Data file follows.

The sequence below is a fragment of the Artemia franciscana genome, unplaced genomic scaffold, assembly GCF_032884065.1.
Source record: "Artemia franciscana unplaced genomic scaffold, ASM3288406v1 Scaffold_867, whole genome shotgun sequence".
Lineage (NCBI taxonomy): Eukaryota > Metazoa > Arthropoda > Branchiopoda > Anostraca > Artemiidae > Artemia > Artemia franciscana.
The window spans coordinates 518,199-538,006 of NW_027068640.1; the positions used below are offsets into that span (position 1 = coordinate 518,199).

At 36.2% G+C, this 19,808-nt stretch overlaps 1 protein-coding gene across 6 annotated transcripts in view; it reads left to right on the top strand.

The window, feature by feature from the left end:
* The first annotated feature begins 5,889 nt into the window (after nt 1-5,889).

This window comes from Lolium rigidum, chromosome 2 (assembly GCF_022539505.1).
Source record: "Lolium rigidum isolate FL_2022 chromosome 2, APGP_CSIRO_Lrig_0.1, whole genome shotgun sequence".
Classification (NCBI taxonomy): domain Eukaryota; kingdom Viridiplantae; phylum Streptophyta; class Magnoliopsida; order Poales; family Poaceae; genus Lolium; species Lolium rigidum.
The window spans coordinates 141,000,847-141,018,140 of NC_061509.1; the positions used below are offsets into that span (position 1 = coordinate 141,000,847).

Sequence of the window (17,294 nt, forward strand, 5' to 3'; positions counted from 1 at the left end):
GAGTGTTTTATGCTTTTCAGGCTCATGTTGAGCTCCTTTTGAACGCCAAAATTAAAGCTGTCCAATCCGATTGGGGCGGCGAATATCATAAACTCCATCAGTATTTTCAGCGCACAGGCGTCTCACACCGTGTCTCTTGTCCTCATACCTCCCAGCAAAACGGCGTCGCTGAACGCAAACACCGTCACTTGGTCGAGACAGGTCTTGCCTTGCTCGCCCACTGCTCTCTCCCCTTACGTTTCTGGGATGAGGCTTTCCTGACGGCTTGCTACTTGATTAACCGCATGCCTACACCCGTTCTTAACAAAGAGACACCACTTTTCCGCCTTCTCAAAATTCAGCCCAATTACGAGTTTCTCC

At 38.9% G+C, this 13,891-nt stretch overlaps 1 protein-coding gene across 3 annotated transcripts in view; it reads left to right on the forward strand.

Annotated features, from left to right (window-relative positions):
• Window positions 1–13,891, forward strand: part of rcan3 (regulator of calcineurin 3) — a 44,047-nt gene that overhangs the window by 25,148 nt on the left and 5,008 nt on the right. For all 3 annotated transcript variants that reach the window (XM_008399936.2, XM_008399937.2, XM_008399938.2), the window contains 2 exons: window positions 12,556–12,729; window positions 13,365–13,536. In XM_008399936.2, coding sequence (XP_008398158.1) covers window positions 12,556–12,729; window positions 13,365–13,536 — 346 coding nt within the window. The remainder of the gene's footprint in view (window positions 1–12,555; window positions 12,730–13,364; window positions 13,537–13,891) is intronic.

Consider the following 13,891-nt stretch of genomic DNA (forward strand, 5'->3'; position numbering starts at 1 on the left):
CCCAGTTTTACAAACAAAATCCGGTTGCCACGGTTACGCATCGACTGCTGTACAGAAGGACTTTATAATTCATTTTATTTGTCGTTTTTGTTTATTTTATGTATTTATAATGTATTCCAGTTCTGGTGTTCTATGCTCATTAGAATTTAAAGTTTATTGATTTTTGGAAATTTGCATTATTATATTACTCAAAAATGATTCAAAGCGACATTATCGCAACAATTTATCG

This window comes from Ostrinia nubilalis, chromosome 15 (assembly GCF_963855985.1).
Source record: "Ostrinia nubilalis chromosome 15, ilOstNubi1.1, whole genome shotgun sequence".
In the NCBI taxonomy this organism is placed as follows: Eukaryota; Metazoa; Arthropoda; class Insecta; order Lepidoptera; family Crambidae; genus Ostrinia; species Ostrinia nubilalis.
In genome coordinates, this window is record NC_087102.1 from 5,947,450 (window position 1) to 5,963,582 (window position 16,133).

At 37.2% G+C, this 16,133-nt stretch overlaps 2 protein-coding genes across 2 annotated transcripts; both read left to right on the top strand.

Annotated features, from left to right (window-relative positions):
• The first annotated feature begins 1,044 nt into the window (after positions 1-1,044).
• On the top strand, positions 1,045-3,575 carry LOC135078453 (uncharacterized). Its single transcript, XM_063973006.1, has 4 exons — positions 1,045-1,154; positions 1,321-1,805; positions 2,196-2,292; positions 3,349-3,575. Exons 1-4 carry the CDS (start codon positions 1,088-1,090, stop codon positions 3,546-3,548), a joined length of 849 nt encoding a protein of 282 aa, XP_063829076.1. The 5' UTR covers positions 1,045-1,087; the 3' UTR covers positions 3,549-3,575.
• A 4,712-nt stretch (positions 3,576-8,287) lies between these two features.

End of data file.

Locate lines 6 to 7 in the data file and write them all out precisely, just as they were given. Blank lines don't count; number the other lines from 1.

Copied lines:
The window, feature by feature from the left end:
* The first annotated feature begins 5,889 nt into the window (after nt 1-5,889).